Carnegie Mellon University’s Tartan Rescue Team has completed assembly of its 400 pound 5-foot-2 inch tall simian-like robot that will compete in the first annual DARPA Robotics Challenge (DRC) in Homestead, FL from December 20 to the 21st. The DRC, motivated by the Fukushima Daiichi nuclear disaster is a push to develop technology to allow people and robots to work together in environments too dangerous for humans. Success of the technology will make robots more robust to both natural and man-made disasters and mitigate effects in first hours when disaster is still happening.
CHIMP – CMU Highly Intelligent Mobile Platform – is one of 17 robots participating in the challenge. The four-limbed robot has a wingspan of almost 10 feet and is designed to navigate on tank treads affixed to each limb. For tasks that require use of its arms such as climbing a ladder or operating power tools, CHIMP can stand on its leg tread. CHIMP also uses 360 degree sensing using a pair of laser rangefinder mounted to its head to visualize and map its surroundings, which a remote operator can use to analyze the disaster site.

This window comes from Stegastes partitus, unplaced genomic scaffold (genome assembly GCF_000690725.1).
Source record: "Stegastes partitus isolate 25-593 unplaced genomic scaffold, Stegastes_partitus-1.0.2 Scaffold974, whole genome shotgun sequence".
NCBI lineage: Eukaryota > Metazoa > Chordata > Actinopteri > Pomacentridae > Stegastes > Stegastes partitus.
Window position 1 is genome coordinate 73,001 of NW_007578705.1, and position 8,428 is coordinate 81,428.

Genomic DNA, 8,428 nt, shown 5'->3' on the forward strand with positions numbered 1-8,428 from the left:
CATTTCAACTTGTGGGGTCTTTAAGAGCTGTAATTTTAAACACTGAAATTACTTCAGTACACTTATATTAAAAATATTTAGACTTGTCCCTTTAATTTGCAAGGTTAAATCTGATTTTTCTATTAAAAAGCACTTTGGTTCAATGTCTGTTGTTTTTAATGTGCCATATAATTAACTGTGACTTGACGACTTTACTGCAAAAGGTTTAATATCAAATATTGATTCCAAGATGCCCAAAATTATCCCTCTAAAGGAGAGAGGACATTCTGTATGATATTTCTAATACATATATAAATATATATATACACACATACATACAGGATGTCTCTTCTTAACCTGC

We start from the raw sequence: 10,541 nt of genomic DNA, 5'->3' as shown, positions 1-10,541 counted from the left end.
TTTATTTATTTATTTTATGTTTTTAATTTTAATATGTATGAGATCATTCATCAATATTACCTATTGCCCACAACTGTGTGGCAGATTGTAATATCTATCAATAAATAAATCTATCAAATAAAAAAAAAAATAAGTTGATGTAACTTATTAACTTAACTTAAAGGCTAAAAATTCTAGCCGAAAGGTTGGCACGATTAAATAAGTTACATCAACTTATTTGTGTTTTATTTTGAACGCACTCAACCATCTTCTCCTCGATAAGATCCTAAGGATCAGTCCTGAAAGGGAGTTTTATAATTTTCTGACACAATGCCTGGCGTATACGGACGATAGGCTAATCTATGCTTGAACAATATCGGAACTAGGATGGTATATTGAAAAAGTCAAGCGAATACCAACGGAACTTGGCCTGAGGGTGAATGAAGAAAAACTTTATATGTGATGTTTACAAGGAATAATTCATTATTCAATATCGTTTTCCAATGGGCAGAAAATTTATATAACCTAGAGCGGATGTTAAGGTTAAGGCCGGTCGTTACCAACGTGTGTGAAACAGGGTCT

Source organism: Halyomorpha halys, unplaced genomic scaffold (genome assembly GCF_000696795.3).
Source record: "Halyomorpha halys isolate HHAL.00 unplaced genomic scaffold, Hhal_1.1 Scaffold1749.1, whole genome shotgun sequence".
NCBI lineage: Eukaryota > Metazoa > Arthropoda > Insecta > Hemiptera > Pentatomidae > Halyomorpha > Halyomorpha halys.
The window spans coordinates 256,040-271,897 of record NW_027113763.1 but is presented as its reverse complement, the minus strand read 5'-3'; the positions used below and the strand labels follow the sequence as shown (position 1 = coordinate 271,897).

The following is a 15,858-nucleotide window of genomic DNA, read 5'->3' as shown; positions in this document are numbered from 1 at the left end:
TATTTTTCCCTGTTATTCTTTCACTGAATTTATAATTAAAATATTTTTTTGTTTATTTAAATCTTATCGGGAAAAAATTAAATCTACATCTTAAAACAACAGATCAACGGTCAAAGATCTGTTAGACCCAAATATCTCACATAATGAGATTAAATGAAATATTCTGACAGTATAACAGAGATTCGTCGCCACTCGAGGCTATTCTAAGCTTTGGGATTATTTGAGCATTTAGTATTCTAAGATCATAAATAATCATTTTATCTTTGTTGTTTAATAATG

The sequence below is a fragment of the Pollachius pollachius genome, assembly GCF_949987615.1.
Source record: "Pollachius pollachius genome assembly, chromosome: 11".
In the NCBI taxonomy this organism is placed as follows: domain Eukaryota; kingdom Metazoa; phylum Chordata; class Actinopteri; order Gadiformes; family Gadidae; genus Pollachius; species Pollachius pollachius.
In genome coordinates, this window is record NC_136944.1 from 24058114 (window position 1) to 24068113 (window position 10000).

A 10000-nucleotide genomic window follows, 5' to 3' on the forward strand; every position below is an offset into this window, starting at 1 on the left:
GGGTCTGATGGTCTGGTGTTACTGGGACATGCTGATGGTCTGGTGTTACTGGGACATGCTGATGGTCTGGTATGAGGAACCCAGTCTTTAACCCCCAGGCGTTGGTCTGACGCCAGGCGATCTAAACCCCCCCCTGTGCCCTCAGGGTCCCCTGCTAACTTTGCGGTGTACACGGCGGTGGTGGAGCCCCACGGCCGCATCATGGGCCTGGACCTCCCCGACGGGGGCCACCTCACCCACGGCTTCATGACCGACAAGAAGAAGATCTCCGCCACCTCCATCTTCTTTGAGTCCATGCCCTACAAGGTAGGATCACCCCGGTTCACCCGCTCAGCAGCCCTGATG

In a recent press release, Tony Stentz, NREC director and leader of the Tartan Rescue Team said he has high hopes for the competition: “We’ve been on a fast track for the past year, doing detailed design and development of CHIMP at the same time as we were writing and testing its software on surrogate hardware. That’s an aggressive approach to producing a robot unlike any we have built and not without risk, but it appears to be paying off.”
And when it comes to his team’s readiness for the competition: “Even though we would love to have more time to practice with CHIMP prior to the trials, we’ve been pleased so far with its performance.”
The competition comes with high stakes – only eight of the seventeen teams will receive future DARPA funding to help prepare for the DRC finals next December. All of the tasks in the competition require an extremely high level of mobility and dexterity by the robots. Some of these tasks include: driving a utility vehicle, going up a wall and cutting a hole, and opening and closing valves. If CMU’s performance in the 2004, 2005 and 2007 DARPA Grand Challenge and Urban Challenge serves any indication, this year’s Tartan Rescue Team will be a strong contender for one of those eight spots. We will still have to wait to observe the long-term effects of the DRC on the robotics industry. Will it be just another exhibition of expensive robotic gadgetry or will it expedite the commercialization of rescue robots as the DARPA Grand and Urban Challenges did for self-driving vehicles?